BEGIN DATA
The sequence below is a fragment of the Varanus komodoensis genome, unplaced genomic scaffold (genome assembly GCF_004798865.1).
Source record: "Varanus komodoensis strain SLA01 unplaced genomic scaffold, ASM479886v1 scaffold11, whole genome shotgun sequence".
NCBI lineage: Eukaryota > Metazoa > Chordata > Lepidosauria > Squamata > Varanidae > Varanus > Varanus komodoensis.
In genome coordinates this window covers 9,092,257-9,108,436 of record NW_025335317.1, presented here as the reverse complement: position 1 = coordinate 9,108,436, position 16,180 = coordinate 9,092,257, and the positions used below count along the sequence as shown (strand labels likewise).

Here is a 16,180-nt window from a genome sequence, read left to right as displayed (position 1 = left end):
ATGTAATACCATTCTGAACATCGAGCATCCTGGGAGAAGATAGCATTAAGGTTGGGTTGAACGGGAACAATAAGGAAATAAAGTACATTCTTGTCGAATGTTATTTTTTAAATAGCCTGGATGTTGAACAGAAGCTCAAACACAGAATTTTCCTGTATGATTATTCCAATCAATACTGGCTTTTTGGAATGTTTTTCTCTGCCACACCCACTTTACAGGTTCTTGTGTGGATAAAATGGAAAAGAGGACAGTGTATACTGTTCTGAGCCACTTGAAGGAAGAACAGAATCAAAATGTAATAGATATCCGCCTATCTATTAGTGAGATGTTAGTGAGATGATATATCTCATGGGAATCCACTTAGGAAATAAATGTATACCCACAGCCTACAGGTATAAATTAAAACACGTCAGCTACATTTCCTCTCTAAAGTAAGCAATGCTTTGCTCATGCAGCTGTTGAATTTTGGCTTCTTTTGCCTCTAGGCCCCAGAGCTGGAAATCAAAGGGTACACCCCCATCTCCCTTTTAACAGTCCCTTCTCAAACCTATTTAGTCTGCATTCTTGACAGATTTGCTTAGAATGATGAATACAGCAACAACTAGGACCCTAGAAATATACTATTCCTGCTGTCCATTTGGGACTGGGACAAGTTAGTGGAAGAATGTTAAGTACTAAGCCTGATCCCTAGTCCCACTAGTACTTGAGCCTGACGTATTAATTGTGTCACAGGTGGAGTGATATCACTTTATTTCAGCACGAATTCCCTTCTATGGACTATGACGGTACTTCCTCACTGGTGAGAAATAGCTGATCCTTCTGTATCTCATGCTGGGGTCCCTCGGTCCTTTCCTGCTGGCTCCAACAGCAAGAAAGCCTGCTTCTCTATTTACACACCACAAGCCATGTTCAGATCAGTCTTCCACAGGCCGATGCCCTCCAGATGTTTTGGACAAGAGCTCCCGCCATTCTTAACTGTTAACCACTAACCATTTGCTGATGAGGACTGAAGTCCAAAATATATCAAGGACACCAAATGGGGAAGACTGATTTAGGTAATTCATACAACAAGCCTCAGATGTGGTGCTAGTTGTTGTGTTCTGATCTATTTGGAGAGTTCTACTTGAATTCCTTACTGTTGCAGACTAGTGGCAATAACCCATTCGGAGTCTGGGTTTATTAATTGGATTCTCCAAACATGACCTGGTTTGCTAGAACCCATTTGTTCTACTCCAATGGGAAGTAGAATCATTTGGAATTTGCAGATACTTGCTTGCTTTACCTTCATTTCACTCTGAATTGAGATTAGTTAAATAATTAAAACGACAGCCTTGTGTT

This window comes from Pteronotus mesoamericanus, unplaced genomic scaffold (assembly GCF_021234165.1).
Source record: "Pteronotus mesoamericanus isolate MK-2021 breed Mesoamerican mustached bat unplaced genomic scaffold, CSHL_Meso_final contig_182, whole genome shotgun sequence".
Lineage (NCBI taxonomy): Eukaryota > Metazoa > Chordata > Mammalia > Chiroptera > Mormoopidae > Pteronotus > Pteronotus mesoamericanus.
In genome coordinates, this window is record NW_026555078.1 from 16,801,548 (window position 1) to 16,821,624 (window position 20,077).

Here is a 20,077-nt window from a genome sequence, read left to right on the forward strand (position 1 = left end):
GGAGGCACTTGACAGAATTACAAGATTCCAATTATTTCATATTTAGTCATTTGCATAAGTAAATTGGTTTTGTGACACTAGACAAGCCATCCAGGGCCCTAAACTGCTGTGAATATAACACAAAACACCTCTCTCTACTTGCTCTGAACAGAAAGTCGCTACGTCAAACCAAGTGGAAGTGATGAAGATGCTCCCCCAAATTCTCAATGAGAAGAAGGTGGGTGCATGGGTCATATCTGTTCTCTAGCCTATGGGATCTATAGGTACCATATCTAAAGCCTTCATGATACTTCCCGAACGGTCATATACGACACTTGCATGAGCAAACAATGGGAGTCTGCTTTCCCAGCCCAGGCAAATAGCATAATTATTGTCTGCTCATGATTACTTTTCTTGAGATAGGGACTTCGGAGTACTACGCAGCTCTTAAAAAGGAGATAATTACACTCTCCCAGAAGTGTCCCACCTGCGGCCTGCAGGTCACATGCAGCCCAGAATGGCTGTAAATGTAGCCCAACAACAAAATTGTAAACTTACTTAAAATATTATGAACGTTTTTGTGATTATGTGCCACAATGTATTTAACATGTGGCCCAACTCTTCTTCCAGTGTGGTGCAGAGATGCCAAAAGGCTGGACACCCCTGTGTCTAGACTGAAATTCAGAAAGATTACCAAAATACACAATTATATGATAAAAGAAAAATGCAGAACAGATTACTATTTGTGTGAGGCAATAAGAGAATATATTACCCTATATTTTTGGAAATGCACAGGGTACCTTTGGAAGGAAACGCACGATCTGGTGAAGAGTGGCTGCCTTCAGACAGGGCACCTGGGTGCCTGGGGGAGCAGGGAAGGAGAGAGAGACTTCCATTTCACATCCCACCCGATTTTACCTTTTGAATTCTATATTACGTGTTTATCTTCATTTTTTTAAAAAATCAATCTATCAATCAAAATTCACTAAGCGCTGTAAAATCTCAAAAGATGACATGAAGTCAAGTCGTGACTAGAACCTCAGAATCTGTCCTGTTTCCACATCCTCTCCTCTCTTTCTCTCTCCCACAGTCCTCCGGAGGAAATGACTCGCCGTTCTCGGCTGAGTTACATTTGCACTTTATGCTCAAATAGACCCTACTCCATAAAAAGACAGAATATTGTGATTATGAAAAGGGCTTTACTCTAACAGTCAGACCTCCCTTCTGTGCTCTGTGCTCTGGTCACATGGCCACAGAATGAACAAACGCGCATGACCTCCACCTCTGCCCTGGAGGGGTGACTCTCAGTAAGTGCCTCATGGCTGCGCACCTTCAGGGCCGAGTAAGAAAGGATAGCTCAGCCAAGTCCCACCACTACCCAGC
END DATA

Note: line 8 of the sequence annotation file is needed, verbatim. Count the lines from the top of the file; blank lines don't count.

Source record: "Pteronotus mesoamericanus isolate MK-2021 breed Mesoamerican mustached bat unplaced genomic scaffold, CSHL_Meso_final contig_182, whole genome shotgun sequence".